Expanding college opportunity is an “economic imperative” argues the Brookings Institution’s Hamilton Project. If America is to continue to be the land of opportunity, we need to find cost-effective ways to get more high-achieving, low-income students into good colleges.
“A college degree can be a ticket out of poverty,” concludes Thirteen Economic Facts about Social Mobility and the Role of Education. “Few investments yield as high a return as a college degree, according to the policy memo. “New low-cost interventions can encourage more low-income students to attend, remain enrolled in, and increase economic diversity at even top colleges.”
Increasing financial aid is an expensive way to raise low-income students’ college enrollment.
Providing high-achieving, low-income students with personalized information about college options would cost only $6 per student but greatly increase the numbers going to selective colleges with high graduation rates, concludes Informing Students about Their College Options: A Proposal for Broadening the Expanding College Opportunities Project by Caroline M. Hoxby of Stanford University and Sarah Turner of the University of Virginia.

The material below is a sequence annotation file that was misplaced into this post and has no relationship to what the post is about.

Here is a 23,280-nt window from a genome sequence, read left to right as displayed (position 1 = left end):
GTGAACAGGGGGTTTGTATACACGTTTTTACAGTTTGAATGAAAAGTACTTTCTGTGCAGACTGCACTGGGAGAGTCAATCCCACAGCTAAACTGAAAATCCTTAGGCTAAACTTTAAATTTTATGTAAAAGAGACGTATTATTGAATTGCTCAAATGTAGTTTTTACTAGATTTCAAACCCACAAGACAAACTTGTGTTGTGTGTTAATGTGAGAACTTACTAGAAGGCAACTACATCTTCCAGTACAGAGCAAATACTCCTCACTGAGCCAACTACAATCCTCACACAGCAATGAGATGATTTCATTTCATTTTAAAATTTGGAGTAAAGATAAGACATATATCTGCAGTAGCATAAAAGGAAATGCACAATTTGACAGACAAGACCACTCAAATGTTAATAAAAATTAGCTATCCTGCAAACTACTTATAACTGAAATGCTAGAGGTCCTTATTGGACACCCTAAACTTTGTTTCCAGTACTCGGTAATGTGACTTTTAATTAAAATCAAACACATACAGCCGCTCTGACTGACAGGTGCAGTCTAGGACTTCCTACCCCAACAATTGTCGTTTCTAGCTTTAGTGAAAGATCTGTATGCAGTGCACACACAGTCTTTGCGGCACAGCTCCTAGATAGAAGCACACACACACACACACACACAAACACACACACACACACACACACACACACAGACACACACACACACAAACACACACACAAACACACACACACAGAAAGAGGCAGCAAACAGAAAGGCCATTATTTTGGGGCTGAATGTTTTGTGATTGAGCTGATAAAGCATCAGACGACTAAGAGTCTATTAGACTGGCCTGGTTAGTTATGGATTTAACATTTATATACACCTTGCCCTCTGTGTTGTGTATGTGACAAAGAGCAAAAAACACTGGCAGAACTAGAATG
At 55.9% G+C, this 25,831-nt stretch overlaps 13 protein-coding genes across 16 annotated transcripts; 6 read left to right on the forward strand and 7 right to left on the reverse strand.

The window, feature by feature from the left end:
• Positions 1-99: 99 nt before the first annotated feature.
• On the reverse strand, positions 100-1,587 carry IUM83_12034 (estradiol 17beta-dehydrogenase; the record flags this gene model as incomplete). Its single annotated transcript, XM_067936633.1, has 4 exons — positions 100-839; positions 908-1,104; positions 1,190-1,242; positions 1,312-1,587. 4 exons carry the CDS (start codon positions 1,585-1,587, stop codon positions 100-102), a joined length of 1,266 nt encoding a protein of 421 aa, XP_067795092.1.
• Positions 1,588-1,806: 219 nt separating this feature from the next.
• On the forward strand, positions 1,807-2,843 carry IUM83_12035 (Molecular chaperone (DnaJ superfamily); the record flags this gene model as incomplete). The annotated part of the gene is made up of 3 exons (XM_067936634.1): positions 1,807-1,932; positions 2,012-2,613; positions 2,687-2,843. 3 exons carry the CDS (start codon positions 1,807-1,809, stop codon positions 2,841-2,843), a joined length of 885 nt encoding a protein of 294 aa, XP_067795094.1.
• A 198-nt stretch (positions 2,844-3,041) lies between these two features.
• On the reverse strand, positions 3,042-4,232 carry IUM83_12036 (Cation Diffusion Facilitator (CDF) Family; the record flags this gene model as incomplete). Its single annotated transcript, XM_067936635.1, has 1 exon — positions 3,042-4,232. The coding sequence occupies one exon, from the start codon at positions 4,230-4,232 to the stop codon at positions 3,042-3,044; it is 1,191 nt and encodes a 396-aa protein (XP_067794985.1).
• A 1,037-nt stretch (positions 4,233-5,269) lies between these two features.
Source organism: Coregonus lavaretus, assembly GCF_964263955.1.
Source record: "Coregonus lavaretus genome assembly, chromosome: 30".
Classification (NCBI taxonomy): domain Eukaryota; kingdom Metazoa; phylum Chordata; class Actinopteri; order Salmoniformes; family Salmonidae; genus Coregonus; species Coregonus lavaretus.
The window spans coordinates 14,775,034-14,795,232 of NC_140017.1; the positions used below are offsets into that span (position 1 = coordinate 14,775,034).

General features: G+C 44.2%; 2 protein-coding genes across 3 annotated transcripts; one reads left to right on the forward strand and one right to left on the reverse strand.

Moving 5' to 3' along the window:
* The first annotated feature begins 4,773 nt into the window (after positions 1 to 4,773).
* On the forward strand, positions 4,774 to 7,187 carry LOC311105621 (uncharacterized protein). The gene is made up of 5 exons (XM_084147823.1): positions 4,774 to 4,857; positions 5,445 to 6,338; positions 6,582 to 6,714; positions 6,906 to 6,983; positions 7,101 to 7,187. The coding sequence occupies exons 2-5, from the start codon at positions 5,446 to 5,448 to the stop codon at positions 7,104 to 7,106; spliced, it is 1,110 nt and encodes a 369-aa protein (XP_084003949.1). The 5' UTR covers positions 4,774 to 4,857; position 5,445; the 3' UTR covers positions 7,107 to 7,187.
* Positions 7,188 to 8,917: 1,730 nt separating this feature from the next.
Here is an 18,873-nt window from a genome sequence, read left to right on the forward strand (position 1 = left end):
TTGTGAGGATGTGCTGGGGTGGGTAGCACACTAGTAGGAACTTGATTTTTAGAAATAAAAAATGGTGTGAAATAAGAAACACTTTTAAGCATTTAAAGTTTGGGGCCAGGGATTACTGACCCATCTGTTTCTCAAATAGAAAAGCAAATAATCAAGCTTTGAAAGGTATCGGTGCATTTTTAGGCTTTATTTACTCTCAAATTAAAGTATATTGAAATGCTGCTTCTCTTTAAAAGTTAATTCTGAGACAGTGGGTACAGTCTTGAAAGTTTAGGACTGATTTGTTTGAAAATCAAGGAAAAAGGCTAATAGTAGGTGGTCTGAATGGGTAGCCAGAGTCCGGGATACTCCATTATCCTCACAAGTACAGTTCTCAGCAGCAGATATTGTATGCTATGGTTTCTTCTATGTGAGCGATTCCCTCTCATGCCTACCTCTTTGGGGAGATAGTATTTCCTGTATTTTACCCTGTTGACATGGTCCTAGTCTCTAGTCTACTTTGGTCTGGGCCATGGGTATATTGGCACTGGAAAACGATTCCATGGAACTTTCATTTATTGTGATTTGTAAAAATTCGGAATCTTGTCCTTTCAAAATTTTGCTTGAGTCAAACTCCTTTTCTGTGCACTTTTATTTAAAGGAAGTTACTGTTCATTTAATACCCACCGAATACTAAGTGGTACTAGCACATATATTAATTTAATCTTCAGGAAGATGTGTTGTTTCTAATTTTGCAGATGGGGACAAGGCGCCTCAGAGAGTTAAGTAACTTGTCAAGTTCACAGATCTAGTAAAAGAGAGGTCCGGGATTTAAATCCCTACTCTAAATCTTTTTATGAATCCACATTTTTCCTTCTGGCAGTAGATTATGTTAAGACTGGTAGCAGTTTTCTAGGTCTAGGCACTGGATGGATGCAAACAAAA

Simplifying financial aid applications and assisting low-income applicants also is cost effective. It increases college enrollment by 8 percentage points, and costs less than $100 per student or about $1,000 per each additional enrollee.
By contrast, increasing Stafford loans, which offer lower rates to lower-income borrowers, costs about $20,000 to send one additional student to college.